The overall message of Scripture is comforting. Our divine Creator loves us, forgives our sins, and offers the gift of eternal life. This message truly brings peace of mind. But sometimes the specific words of Jesus can be downright unnerving. For example, in the gospel reading at Mass this week, Jesus offers these two statements: “If anyone comes to me without hating his [family]…and even his own life, he cannot be my disciple,” and “Anyone of you who does not renounce all his possessions cannot be my disciple.”
Comforting words? I don’t think so. Especially in present-day America.
It’s ironic that in today’s culture, followers of Christ are commonly associated with traditional values and old-fashioned views. However, Jesus Christ is the most radical, bomb-throwing revolutionary ever to walk the earth.
Jesus takes the most widely accepted human beliefs and practices—the “traditional” ways of looking at things—and turns them completely upside-down. For example:
People strive to be successful and accumulate possessions, but Jesus comes along and says, Forget about it! Possessions are meaningless!
People work hard to be noticed and receive praise from others, but Jesus says, Waste of time! You have to be completely UNNOTICED to be exalted!
People toil night and day to win the rat race, but Jesus says, Stop! Even if you win the rat race, you’re still a rat! You have to stop competing in the race to win the race!
This is radical stuff. This is the kind of thinking that gets a person labeled as a wacko and occasionally thrown into prison. (And occasionally crucified.)
Throughout history, whenever Christians were considered wackos by mainstream society, the Church was most vibrant and alive. During other times, when being a Christian was commonplace and respectable in society, the Church became fat and lazy and did little to inspire vibrant faith.
Here in America, in the early stages of the 21st century, we are undoubtedly living in a post-Christian culture. Secular unbelievers are firmly in control of all the major societal institutions: government, business, the media, and education.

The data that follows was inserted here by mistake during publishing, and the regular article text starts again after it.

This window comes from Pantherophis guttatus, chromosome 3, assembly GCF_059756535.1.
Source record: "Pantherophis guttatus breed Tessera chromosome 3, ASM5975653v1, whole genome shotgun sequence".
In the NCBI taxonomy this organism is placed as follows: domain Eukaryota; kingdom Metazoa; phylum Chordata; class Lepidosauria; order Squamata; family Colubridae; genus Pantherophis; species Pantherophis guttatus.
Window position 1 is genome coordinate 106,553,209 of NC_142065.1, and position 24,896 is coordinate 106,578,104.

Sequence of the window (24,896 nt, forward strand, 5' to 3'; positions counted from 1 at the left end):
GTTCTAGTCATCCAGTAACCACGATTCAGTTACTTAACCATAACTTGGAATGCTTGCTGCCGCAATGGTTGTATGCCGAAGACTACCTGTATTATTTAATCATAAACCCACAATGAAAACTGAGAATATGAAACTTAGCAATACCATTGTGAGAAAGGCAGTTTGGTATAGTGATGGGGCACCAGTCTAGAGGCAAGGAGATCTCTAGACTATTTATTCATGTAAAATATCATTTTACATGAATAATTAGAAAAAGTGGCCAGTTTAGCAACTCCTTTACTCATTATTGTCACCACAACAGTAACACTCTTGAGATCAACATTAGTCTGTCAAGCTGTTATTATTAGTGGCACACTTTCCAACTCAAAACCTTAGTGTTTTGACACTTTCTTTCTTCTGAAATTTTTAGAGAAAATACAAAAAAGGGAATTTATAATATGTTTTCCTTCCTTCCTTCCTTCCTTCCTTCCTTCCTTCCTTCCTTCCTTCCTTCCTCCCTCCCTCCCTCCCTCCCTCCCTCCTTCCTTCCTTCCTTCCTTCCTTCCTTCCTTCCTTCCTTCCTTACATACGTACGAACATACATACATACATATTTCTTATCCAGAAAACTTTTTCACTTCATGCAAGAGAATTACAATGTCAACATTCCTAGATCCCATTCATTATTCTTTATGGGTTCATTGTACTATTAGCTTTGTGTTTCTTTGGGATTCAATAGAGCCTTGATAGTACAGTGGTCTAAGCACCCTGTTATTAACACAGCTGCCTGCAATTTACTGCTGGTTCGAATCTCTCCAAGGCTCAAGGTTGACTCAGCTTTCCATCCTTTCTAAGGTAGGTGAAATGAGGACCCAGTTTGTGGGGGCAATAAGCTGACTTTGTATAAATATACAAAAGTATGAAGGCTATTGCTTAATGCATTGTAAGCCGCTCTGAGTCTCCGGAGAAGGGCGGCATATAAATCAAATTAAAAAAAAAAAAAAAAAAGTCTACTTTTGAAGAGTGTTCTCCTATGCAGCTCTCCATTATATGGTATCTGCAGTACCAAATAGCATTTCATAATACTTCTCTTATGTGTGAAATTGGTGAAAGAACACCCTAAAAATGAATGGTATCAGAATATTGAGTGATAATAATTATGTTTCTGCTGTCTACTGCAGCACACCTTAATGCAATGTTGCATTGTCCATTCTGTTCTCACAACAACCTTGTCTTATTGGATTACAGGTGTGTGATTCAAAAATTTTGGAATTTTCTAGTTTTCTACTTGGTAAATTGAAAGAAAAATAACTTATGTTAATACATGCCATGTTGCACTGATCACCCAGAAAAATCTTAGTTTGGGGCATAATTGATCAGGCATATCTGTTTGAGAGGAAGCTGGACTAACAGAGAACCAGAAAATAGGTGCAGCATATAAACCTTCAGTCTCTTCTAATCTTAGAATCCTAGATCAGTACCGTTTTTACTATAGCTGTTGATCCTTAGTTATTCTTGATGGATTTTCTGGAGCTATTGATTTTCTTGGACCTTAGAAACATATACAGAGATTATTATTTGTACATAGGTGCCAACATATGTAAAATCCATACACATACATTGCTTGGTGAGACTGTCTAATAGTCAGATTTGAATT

It is no longer mainstream to be a follower of Christ. We are officially on the fringe of modern society. We are routinely labeled “extremist,” “intolerant,” and “dangerous” because, among other things, we believe:
- Perversion is perverse.
- Killing babies in not a wonderful thing.
- People have a constitutional right to utter the word “Jesus” in public.
All this does not bode well for the future of the good ol’ U.S. of A., but it is an opportunity for the Church’s faith to become vibrant and alive. We can shine the light of Truth in a dark and dying world.
Since believing in Jesus is once again subversive, we can stop worrying about being accepted and “fitting in.” We can be liberated by the knowledge that we’ll NEVER fit it. (Unless, of course, we deny our Lord. Then we’ll fit right in at all the trendy secular gatherings, especially that particular trendy secular gathering known as Hell).
When we try to “fit in” to secular society, then the words of Jesus offer very little comfort. But when we renounce the idolatry of our modern age—consumerism and self-aggrandizement—and instead put our faith and hope in God, then Jesus’ words will bring comfort.
When Jesus said we must renounce all our possessions, I don’t think He meant we have to lose all our possessions and live in abject poverty. I believe He meant we must be emotionally detached from our possessions, to the point where if we someday lose all our material goods, it really won’t bother us too much.
So let’s be radicals. Let’s rebel against society. Let’s store up spiritual treasure in Heaven rather than frantically scrambling to accumulate material things here on earth. Let’s be truly free and liberated by worshipping the Lord rather than worshipping our stuff.